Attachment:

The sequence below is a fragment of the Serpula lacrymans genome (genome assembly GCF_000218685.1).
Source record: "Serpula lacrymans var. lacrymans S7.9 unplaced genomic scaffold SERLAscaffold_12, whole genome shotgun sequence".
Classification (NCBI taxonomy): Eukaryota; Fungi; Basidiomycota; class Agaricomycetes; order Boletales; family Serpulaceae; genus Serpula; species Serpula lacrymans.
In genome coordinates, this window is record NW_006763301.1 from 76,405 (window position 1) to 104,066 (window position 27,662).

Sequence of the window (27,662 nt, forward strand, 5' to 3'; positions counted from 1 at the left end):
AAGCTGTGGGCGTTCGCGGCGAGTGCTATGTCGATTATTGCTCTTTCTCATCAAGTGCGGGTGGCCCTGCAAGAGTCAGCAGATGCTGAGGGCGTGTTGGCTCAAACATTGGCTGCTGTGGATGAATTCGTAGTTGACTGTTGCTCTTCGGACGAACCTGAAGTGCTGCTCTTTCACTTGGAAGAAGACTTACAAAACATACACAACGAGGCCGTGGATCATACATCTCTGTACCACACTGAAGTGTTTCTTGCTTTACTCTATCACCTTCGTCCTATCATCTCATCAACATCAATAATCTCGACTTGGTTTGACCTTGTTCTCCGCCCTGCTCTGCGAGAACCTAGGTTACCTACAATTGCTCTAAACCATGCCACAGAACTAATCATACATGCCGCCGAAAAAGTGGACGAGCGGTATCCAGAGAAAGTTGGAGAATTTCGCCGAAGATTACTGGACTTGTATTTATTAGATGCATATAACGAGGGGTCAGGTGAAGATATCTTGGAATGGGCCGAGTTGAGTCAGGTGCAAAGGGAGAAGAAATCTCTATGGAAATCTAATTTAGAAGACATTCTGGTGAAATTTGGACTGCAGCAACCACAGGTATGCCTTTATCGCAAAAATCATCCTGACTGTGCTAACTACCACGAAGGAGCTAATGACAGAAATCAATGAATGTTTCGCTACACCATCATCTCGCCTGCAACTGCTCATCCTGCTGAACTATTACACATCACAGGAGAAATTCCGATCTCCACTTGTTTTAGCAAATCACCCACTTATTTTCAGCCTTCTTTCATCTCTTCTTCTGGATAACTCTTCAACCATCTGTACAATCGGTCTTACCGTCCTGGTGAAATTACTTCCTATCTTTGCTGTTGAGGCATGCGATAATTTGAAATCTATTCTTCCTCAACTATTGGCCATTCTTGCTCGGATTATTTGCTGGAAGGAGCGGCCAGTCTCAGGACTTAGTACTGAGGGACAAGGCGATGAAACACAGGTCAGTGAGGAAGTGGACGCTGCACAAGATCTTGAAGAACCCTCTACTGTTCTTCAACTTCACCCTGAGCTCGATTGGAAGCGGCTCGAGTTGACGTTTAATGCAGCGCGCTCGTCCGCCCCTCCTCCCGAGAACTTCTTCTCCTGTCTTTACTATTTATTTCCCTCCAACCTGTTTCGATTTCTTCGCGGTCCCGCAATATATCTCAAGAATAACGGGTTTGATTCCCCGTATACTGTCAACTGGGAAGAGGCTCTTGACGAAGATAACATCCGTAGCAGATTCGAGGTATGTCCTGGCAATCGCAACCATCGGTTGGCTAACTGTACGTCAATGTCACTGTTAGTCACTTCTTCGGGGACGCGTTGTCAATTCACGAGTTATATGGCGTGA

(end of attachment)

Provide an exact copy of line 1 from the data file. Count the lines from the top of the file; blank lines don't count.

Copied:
The sequence below is a fragment of the Serpula lacrymans genome (genome assembly GCF_000218685.1).